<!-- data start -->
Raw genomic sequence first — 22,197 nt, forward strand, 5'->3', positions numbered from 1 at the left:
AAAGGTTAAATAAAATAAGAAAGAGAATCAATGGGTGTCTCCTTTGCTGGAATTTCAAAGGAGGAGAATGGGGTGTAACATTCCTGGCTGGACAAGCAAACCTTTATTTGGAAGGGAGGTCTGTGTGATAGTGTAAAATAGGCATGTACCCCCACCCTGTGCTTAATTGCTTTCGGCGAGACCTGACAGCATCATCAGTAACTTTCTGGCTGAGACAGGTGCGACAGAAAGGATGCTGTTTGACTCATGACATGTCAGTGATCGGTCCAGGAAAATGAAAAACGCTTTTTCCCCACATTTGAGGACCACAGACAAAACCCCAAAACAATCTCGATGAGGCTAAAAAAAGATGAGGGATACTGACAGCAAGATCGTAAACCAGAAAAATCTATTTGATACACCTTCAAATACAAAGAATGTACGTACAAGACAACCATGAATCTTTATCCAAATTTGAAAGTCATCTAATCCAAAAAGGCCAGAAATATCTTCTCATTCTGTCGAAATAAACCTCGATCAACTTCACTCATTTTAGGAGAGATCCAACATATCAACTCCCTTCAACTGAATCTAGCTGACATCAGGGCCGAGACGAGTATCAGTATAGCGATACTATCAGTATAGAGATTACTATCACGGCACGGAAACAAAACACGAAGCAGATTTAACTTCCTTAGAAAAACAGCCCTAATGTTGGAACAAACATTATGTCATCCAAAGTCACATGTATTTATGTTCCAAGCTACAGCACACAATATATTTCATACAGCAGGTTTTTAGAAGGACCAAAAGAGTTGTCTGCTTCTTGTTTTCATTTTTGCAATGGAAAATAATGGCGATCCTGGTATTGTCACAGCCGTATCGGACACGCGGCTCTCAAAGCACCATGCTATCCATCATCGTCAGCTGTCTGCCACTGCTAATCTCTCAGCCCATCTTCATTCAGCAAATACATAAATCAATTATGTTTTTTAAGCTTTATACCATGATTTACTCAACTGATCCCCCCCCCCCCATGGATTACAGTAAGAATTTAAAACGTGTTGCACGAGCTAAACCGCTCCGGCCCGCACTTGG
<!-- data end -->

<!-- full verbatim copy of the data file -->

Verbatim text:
Raw genomic sequence first — 22,197 nt, forward strand, 5'->3', positions numbered from 1 at the left:
AAAGGTTAAATAAAATAAGAAAGAGAATCAATGGGTGTCTCCTTTGCTGGAATTTCAAAGGAGGAGAATGGGGTGTAACATTCCTGGCTGGACAAGCAAACCTTTATTTGGAAGGGAGGTCTGTGTGATAGTGTAAAATAGGCATGTACCCCCACCCTGTGCTTAATTGCTTTCGGCGAGACCTGACAGCATCATCAGTAACTTTCTGGCTGAGACAGGTGCGACAGAAAGGATGCTGTTTGACTCATGACATGTCAGTGATCGGTCCAGGAAAATGAAAAACGCTTTTTCCCCACATTTGAGGACCACAGACAAAACCCCAAAACAATCTCGATGAGGCTAAAAAAAGATGAGGGATACTGACAGCAAGATCGTAAACCAGAAAAATCTATTTGATACACCTTCAAATACAAAGAATGTACGTACAAGACAACCATGAATCTTTATCCAAATTTGAAAGTCATCTAATCCAAAAAGGCCAGAAATATCTTCTCATTCTGTCGAAATAAACCTCGATCAACTTCACTCATTTTAGGAGAGATCCAACATATCAACTCCCTTCAACTGAATCTAGCTGACATCAGGGCCGAGACGAGTATCAGTATAGCGATACTATCAGTATAGAGATTACTATCACGGCACGGAAACAAAACACGAAGCAGATTTAACTTCCTTAGAAAAACAGCCCTAATGTTGGAACAAACATTATGTCATCCAAAGTCACATGTATTTATGTTCCAAGCTACAGCACACAATATATTTCATACAGCAGGTTTTTAGAAGGACCAAAAGAGTTGTCTGCTTCTTGTTTTCATTTTTGCAATGGAAAATAATGGCGATCCTGGTATTGTCACAGCCGTATCGGACACGCGGCTCTCAAAGCACCATGCTATCCATCATCGTCAGCTGTCTGCCACTGCTAATCTCTCAGCCCATCTTCATTCAGCAAATACATAAATCAATTATGTTTTTTAAGCTTTATACCATGATTTACTCAACTGATCCCCCCCCCCCCATGGATTACAGTAAGAATTTAAAACGTGTTGCACGAGCTAAACCGCTCCGGCCCGCACTTGG